Limavady is a small but historic town situated in the scenic Roe Valley, about halfway between Derry City and Coleraine town.
How Limavady Got Its Name
Limavady derives from the Gaelic Leim an Mhadaidh meaning "Leap of the Dog".
- The story behind this whimsical name comes from the history of the O'Cahan clan
- This clan, called , O' Ciannachta in Gaelic, was predominant in the area from the 12th - 17th centuries
- According to legend, a neighbouring clan launched an attack near the castle of the O'Cahan's
- One of the chieftains had a faithful Irish wolfhound that ran to warn the clan of the impending danger
- In the process, the dog leapt over the Roe River Gorge, giving the village its name
The Place That Gave Birth to "Danny Boy"
- Limavady is famed as the place of origin of one of the world's most beloved ballads.
- In 1851, Jane Ross lived at No. 51 on the Georgian Main Street of the village, and wrote down a travelling fiddler's tune, naming it "Londonderry Air".
- The song later became known as "Danny Boy".
- Today, you can find a sculpture commemorating Jane Ross stands on Catherine Street
Birthplace of William Massey, Prime Minister of New Zealand
- William Ferguson Massey, born in the Limavady area in 1856, served as Prime Minister of New Zealand for 13 years, from 1912 to 1925.
- From a small agricultural background, Massey's family emigrated to New Zealand in 1869.
- A wartime Prime Minister, he was nicknamed "Farmer Bill".
- Bill Massey's greatest legacy is perhaps how he dealt with the Great Strike of 1913.
- Massey recruited ordinary farmers and farm workers as special constables, who became known as "Massey's Cossacks", to break the strike.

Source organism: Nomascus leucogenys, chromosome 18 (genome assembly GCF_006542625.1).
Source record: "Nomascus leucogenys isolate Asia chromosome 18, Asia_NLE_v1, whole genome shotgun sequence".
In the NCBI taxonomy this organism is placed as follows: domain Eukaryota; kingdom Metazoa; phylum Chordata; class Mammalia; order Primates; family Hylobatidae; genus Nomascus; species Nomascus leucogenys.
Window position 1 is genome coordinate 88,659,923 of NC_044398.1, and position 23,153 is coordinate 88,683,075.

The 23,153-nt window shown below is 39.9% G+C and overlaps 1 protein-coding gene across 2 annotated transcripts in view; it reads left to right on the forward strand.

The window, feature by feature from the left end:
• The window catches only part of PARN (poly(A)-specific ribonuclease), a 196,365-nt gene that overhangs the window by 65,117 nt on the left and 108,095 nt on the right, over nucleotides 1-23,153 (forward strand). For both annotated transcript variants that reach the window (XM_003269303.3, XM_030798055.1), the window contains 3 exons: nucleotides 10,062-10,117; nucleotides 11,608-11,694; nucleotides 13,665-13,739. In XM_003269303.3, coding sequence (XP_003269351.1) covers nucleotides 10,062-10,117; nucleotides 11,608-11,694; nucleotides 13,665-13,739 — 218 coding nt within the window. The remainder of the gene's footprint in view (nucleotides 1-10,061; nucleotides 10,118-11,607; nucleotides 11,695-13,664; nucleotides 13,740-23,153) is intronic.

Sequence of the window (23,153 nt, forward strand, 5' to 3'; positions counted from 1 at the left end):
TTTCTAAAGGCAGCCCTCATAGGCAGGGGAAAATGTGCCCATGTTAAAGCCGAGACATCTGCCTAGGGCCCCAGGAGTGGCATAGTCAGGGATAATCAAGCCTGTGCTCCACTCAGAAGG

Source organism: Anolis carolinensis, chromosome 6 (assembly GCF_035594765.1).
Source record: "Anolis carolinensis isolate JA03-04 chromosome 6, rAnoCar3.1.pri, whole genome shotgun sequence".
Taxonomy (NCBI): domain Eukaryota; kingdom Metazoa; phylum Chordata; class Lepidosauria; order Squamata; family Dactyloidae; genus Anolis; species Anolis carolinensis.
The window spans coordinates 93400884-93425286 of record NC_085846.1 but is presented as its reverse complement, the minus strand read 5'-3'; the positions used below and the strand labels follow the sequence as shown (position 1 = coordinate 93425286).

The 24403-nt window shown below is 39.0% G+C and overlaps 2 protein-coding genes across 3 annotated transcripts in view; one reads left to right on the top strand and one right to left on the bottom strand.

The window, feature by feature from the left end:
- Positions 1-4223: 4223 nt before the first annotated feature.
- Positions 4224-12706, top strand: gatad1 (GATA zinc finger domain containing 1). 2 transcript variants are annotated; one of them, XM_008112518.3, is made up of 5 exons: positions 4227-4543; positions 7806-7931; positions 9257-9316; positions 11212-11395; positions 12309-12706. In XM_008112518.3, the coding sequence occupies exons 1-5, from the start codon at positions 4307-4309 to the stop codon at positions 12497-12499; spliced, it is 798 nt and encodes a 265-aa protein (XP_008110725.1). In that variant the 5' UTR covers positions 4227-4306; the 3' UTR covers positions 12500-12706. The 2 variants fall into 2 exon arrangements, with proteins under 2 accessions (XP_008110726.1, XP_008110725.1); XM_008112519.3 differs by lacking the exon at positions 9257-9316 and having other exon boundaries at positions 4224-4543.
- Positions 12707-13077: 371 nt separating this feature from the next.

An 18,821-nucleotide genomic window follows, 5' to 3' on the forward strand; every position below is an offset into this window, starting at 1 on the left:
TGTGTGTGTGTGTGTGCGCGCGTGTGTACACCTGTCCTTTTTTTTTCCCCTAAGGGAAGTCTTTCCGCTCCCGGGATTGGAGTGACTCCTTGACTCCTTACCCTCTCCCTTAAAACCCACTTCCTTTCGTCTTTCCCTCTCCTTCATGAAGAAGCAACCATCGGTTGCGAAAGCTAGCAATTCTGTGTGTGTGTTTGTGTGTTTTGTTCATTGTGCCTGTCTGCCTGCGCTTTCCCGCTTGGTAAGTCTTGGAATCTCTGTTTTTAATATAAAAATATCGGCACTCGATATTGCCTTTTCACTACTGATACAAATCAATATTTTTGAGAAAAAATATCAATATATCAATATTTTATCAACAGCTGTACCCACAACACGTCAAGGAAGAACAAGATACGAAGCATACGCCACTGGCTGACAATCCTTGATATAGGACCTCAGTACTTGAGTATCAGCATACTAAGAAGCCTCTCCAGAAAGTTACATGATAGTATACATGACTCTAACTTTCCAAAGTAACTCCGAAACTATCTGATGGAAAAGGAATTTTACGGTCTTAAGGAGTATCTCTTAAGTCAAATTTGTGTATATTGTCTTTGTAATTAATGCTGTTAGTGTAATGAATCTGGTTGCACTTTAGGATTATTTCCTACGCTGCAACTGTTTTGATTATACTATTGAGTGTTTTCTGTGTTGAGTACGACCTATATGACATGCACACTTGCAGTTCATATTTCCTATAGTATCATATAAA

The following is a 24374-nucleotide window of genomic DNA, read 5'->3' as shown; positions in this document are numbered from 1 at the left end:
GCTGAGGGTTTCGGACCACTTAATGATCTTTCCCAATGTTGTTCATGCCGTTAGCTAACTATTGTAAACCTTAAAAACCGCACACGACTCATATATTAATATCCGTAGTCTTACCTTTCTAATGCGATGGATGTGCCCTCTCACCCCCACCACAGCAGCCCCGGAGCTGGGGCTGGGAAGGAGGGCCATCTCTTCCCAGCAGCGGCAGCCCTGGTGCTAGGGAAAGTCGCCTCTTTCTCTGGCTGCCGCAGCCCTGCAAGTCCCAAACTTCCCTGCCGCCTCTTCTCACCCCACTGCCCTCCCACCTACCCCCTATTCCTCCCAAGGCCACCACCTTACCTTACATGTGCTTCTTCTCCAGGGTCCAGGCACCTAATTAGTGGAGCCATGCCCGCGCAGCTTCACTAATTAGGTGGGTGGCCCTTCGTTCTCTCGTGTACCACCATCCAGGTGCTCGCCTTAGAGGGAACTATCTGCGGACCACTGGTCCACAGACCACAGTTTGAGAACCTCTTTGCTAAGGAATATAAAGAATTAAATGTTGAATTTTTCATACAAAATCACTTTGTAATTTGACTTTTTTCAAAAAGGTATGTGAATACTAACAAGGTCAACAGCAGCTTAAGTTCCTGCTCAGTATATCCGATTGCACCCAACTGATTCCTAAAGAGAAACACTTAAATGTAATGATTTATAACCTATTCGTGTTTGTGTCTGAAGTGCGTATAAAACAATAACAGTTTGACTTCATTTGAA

- He died on 10th May 1925.
- A bronze statue of William Massey is located in found of the local Council Offices on Connell St.
Other Points of Interest
- The O'Cahan Castle, now known as O'Cahan's Rock, or what is left of it, is now one of the prime landmarks at Roe Valley Country Park.
- While William Thackeray was visiting and staying in an inn on Ballyclose Street, he penned the well-known verse Peg of Limvaddy, in honour of the innkeeper's daughter.
- American President James Monroe's ancestors are also said to have emigrated from this area.
The Story of The Broighter Gold
- Near Limvady Town in 1892, a farm worker named Thomas Nicholl turned up a piece of treasure that became known as the Broighter Gold.
- It was an exquisitely detailed model ship with many intricate features, including a beautiful Celtic collar.
- The ship changed hands in quite a few sales transactions, until it was finally proclaimed a treasure trove by the Royal Irish Academy and put on display in a British Museum.
- A hearing was held to demonstrate that the gold item was buried and not thrown overboard from a ship as formerly believed
- The original is now located in the National Museum in Dublin, with copies on display at Belfast's Ulster Museum.
Main Street, Limavady. Image: Dean Molyneaux